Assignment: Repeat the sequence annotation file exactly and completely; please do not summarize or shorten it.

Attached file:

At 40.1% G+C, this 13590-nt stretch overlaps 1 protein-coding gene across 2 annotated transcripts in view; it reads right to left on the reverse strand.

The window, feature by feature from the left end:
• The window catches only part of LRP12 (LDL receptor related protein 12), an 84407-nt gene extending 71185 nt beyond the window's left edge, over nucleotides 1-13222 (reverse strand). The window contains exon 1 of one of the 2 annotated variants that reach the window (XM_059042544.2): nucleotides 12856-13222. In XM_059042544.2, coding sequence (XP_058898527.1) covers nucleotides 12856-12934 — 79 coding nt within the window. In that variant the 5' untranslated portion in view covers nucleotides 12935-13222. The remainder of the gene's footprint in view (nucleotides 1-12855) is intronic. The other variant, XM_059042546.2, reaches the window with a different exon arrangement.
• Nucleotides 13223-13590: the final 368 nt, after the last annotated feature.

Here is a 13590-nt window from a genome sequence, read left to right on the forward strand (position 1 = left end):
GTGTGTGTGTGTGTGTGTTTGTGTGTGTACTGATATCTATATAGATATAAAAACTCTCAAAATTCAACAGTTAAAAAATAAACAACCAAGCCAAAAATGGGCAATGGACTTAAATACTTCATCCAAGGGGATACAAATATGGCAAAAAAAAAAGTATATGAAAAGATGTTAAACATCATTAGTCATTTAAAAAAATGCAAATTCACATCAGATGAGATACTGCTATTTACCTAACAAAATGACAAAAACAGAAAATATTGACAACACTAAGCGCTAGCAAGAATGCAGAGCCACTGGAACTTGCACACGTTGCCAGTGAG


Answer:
At 40.1% G+C, this 13590-nt stretch overlaps 1 protein-coding gene across 2 annotated transcripts in view; it reads right to left on the reverse strand.

The window, feature by feature from the left end:
• The window catches only part of LRP12 (LDL receptor related protein 12), an 84407-nt gene extending 71185 nt beyond the window's left edge, over nucleotides 1-13222 (reverse strand). The window contains exon 1 of one of the 2 annotated variants that reach the window (XM_059042544.2): nucleotides 12856-13222. In XM_059042544.2, coding sequence (XP_058898527.1) covers nucleotides 12856-12934 — 79 coding nt within the window. In that variant the 5' untranslated portion in view covers nucleotides 12935-13222. The remainder of the gene's footprint in view (nucleotides 1-12855) is intronic. The other variant, XM_059042546.2, reaches the window with a different exon arrangement.
• Nucleotides 13223-13590: the final 368 nt, after the last annotated feature.

Here is a 13590-nt window from a genome sequence, read left to right on the forward strand (position 1 = left end):
GTGTGTGTGTGTGTGTGTTTGTGTGTGTACTGATATCTATATAGATATAAAAACTCTCAAAATTCAACAGTTAAAAAATAAACAACCAAGCCAAAAATGGGCAATGGACTTAAATACTTCATCCAAGGGGATACAAATATGGCAAAAAAAAAAGTATATGAAAAGATGTTAAACATCATTAGTCATTTAAAAAAATGCAAATTCACATCAGATGAGATACTGCTATTTACCTAACAAAATGACAAAAACAGAAAATATTGACAACACTAAGCGCTAGCAAGAATGCAGAGCCACTGGAACTTGCACACGTTGCCAGTGAG